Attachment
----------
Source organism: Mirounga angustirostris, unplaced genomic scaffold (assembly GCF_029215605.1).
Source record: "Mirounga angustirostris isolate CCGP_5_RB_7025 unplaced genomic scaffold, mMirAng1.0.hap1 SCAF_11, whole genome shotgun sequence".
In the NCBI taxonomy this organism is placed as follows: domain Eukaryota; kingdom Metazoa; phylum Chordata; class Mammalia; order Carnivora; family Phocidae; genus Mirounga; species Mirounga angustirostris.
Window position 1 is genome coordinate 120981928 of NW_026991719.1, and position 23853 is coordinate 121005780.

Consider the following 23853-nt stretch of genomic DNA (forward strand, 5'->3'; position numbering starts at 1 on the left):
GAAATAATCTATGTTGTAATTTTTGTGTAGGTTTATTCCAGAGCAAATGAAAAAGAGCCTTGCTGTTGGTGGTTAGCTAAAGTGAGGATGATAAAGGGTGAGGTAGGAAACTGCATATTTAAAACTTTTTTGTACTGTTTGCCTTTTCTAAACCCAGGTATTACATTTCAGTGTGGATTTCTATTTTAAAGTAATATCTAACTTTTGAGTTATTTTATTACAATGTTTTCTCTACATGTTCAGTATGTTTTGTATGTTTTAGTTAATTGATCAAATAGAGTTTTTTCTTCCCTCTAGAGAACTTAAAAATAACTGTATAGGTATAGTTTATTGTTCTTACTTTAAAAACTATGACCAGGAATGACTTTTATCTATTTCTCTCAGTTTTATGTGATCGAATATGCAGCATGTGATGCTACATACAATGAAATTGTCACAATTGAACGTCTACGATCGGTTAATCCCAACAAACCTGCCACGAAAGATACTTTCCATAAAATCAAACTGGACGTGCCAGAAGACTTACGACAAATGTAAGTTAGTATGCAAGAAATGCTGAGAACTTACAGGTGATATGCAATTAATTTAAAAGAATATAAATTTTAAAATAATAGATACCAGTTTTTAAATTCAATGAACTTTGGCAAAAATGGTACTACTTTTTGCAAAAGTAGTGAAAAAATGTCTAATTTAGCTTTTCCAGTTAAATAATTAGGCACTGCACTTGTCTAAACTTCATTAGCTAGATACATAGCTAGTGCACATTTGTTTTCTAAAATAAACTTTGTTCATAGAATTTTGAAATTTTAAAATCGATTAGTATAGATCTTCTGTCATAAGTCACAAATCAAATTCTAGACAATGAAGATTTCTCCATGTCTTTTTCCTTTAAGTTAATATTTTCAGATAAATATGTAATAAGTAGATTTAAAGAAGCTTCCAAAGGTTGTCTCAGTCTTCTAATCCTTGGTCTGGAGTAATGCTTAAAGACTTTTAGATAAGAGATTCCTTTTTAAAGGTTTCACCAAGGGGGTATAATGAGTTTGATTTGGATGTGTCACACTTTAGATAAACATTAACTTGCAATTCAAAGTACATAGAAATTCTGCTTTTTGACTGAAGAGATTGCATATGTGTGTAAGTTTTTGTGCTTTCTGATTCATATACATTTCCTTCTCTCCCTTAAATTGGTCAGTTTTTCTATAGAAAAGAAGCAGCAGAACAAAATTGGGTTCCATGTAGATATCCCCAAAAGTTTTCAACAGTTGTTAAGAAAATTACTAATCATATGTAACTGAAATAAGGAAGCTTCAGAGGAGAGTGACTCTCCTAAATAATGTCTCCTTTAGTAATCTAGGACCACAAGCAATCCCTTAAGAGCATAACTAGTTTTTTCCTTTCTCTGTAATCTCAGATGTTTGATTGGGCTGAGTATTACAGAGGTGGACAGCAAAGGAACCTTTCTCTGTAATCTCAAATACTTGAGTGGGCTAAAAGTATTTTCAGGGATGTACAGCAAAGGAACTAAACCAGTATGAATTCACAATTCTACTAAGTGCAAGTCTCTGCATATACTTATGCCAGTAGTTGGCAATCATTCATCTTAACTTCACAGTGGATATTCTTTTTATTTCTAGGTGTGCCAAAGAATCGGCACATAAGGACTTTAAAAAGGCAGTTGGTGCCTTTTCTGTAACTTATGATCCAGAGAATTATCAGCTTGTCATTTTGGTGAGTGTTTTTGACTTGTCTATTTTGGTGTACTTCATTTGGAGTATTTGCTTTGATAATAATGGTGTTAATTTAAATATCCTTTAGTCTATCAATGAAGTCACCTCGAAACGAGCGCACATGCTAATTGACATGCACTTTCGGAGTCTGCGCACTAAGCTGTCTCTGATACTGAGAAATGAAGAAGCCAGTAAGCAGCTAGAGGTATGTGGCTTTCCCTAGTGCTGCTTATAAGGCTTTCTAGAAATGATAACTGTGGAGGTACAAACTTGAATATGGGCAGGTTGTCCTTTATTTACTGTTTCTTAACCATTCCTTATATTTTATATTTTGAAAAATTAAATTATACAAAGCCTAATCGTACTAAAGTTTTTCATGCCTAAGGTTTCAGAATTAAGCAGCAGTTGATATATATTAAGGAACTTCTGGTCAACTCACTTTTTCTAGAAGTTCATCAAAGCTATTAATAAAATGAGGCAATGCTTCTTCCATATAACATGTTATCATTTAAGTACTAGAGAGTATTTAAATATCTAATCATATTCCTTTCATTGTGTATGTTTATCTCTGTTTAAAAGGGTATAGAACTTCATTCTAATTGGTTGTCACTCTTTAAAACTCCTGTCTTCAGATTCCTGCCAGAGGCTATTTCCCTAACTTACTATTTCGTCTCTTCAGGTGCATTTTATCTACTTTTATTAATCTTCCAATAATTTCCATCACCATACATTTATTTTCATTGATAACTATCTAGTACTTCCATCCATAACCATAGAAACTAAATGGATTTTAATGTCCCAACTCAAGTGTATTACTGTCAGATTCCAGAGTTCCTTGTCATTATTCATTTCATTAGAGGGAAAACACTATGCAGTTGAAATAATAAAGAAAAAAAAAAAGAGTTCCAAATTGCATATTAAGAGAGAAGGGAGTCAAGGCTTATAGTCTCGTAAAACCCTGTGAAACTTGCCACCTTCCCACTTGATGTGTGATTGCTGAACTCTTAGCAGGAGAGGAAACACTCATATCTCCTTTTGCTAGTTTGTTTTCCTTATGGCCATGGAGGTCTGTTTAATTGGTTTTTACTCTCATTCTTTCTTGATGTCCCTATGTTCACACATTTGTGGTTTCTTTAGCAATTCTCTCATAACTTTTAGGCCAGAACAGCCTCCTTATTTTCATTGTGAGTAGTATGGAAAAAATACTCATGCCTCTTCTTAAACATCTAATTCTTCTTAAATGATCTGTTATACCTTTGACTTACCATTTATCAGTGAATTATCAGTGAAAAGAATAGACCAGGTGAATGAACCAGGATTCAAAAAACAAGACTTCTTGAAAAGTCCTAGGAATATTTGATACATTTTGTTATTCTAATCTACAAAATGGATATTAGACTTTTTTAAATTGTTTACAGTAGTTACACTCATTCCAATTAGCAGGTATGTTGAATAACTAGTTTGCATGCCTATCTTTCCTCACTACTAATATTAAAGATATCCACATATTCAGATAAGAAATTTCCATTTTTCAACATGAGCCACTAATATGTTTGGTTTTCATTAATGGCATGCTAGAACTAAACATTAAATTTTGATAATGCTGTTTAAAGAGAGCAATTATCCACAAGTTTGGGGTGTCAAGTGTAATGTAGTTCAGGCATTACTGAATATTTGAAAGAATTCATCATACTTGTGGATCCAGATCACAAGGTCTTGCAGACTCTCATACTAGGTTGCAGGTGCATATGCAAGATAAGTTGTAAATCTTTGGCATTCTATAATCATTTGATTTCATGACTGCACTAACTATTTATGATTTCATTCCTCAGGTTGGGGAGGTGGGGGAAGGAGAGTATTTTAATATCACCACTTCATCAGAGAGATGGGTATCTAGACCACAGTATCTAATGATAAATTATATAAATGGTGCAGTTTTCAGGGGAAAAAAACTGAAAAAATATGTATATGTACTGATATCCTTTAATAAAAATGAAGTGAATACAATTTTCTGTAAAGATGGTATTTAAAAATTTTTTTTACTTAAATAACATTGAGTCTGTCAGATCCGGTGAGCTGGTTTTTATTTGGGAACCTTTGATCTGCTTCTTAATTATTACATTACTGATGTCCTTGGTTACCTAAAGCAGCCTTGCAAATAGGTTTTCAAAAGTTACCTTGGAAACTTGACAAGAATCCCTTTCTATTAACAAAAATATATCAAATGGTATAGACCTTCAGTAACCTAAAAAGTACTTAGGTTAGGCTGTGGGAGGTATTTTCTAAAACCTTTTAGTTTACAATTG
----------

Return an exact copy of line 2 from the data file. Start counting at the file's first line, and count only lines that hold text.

Source record: "Mirounga angustirostris isolate CCGP_5_RB_7025 unplaced genomic scaffold, mMirAng1.0.hap1 SCAF_11, whole genome shotgun sequence".